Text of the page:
ming the same kind of signal processing. The independent
fatigue measures (KSS, SDL) were used to divide the data
set in two classes: mild and strong fatigue. As a last step, dis-
criminant analysis was performed, and the mean error rates
for both the video-based and electrophysiology-based app-
roaches, were compared.
Several authors who have investigated driving variables
and / or driver behaviour variables, under different levels of
fatigue, utilized descriptive statistics or linear discriminant
analysis of time-domain features. Because drivers perceive a
lot of heterogeneous information and experience changing
road scenes, their driving behaviour is extremely situation
Evaluation of PERCLOS based
Current Fatigue Monitoring Technologies
D. Sommer and M. Golz
specific. Moreover, the internal state of the driver is influen-
ced by complex regulatory processes. This leads to non-uni-
modal distribution densities of the measured variables in the
feature space. Modern computational intelligence methods
like SVM are known to deal with this. They allow adapting
nonlinear discriminant functions, and regularizing them over
a wide range from strong locality to complete globality .
Another advantage is that they are non-parametric methods.
Therefore, they overcome limitations of parametric statistics.
This is important if effects are expected to vary from indivi-
dual to individual.
The investigated FMT devices were all video-based. The
data file stored on the host computer included results from
the application of several variables such as time series of lid
gap, blink duration, and pupil diameter. However, only the
PERCLOS variable was utilized to measure driver fatigue. It
is defined as percentage of time during which the pupils are
covered by the eye lid by more than 80% of their area .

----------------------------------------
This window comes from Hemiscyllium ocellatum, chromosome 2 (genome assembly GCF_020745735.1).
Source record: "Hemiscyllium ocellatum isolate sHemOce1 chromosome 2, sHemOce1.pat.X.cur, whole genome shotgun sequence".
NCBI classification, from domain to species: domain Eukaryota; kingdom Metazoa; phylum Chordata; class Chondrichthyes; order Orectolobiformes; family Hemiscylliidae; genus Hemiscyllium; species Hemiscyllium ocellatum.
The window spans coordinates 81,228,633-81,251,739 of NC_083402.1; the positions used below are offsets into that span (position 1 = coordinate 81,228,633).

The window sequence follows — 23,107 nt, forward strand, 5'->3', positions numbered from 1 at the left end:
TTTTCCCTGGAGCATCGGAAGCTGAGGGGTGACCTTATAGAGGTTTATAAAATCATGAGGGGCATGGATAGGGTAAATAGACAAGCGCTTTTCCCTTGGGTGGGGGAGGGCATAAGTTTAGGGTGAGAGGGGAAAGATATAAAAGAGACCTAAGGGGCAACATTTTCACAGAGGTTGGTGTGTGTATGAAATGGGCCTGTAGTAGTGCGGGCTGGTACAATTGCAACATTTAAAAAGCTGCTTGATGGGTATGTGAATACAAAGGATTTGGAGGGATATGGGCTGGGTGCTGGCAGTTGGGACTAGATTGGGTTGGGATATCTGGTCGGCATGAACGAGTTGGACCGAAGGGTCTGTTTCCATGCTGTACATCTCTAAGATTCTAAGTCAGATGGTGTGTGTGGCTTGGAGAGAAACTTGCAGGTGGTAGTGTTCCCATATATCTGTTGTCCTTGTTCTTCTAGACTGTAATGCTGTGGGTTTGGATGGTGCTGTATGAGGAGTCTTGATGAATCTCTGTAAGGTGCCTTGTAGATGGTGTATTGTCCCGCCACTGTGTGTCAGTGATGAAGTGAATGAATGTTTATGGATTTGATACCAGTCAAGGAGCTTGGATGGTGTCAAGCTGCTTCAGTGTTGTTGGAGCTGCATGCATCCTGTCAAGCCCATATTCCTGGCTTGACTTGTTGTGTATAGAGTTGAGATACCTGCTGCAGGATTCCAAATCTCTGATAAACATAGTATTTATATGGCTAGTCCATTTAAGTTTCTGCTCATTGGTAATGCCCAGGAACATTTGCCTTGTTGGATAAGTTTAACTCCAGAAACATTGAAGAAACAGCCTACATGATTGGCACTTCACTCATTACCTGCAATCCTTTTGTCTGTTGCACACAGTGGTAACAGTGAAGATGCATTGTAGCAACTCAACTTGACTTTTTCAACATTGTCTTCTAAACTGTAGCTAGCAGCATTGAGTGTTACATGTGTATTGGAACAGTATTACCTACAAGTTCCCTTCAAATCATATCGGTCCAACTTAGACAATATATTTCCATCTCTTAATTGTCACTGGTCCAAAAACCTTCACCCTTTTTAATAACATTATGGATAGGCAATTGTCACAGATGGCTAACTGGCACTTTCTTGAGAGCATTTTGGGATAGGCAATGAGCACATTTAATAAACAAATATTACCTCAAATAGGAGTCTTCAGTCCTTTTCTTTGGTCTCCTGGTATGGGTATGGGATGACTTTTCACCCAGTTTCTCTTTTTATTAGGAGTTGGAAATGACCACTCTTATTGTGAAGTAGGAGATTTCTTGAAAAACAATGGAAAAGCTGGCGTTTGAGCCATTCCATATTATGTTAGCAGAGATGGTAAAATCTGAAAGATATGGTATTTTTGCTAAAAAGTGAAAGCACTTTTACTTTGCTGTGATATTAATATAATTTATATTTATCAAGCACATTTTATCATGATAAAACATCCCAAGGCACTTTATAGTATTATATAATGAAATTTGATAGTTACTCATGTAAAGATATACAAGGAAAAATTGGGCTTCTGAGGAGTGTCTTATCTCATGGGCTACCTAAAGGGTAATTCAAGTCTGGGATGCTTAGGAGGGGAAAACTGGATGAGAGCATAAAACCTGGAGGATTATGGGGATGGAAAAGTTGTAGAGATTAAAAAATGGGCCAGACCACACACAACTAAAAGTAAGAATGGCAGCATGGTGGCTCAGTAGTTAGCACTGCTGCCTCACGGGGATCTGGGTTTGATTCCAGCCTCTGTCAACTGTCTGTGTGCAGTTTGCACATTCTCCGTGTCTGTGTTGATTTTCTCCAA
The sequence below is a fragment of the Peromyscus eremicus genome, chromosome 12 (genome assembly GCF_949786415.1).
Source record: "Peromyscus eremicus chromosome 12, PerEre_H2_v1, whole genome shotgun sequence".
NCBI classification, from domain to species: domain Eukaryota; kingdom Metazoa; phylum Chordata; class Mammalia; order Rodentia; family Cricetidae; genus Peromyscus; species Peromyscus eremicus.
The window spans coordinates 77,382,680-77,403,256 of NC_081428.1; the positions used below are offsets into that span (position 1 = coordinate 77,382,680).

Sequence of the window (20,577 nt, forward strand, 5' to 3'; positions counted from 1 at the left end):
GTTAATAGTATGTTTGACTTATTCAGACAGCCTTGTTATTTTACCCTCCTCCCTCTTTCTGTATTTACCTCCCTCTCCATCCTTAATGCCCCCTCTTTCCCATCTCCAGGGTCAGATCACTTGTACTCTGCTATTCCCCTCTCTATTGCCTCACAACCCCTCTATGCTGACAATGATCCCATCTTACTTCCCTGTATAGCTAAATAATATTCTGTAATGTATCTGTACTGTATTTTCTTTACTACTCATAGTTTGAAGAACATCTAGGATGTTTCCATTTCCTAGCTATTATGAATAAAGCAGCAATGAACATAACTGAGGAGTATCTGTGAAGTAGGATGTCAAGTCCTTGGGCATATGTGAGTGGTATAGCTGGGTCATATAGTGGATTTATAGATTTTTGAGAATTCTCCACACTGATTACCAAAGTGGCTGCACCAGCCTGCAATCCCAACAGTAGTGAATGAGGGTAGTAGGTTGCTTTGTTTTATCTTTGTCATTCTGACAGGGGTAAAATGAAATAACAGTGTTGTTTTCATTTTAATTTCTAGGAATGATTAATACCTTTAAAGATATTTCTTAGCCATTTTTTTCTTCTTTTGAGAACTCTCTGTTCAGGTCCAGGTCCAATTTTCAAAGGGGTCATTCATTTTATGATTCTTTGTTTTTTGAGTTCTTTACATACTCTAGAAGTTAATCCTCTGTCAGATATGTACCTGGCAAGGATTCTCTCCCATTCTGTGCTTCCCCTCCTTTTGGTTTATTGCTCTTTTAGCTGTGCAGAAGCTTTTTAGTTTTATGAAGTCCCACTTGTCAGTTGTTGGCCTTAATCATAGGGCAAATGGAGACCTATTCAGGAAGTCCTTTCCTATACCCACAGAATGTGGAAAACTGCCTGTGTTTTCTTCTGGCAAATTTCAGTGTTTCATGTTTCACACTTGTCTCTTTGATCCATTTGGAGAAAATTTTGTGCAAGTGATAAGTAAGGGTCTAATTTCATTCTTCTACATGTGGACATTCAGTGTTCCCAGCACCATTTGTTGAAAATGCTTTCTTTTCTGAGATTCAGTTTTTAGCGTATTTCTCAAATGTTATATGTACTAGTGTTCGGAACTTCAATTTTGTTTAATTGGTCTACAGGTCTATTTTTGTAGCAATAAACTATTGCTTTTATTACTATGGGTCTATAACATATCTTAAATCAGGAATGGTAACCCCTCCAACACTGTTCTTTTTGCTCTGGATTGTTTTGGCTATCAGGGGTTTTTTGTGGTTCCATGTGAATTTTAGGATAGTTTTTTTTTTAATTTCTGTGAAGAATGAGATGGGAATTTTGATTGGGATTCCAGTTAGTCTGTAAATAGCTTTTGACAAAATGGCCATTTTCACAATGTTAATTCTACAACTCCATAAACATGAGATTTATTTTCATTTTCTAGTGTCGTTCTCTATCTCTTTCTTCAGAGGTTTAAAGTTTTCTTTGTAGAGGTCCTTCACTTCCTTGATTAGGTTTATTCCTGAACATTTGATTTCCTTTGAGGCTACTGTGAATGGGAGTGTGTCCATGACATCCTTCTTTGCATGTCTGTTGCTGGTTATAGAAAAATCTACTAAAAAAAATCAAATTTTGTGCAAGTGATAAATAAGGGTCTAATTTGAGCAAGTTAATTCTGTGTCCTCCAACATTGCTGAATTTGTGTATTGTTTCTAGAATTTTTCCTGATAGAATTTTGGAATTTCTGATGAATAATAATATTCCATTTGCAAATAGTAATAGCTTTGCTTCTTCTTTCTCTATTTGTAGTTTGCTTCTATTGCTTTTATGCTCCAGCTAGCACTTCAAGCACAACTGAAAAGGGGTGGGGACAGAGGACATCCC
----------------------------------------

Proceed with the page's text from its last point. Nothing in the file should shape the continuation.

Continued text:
Thus it is an integral measure of prolonged eye closures. Ty-
pical integration intervals to calculate PERCLOS are bet-
ween 1 and 5 minutes. Vendors of the three FMT agreed to
our testing protocol, and provided integration assistance.
16 participants drove two nights (11:30 p.m. – 8:30 a.m.)
in our real car driving simulation lab. One overnight
experiment comprised of 8 x 40 min of driving. EEG (FP1,
FP2, C3, Cz, C4, O1, O2, A1, A2) and EOG (vertical,
horizontal) were recorded at a sampling rate of 256 Hz.
PERCLOS as another oculomotoric measure was recorded
independently utilizing the three FMT devices (PA, PB, PC).
As it turned out, there were no large differences in their
technical principles. All were based on video analysis,
utilized modulated infra-red light, and slightly different data
rates (range 30 – 120 Hz). They all output several variables
of eyelid and head movements, but utilized only PERCLOS
as a measure of fatigue.
Also several variables of driving simulation, e.g. steering
angle and lane deviation, were recorded at a sampling rate of
50 Hz. Driving performance in terms of standard deviations
of lateral position in lane (SDL)  acted as an objective fat-
igue measure. The KSS, as mentioned above, is a standardiz-
ed, subjective, and independent measure of hypovigilance on
a numeric scale between 1 and 10. KSS was asked at the be-
ginning and after finishing driving. During driving only rela-
tive changes in percent of the full range were asked because
subjects are more aware of relative than of absolute changes.
B. Data Analysis
For this study we analyzed the recorded data in two differ-
rent ways. First, correlation analysis was performed between
measured PERCLOS data of the three devices and the two
independent fatigue measures (KSS, SDL). The PMCC was
estimated. Secondly, for the assessment of PERCLOS data as
a fatigue measure in comparison with EEG/EOG, we perfor-
med nonlinear discriminant analysis. For this purpose, all
signals under consideration (PA, PB, PC, EEG/EOG) were
transformed to the spectral domain, and the logarithmic pow-
er spectral densities (logPSD) were estimated by the modif-
ied periodogram method. LogPSD values of all signals were
averaged in spectral bands. In case of EEG/EOG signals, 1.0
Hz wide bands and a range of 1 to 23 Hz turned out to be
optimal, whereas in case of PERCLOS signals 0.2 Hz wide
bands and a range of 0 to 4 Hz were optimal.
The independent fatigue measures (KSS, SDL) were both
used to divide the whole data set into the two classes ‘mild
fatigue’ (class 1) and ‘strong fatigue’ (class 2). This was nec-
essary to get labels for discriminant analysis (classification).
For this, histograms of all measures were computed and divi-
ded in 2 subsets of equal size using 3 minutes data segments.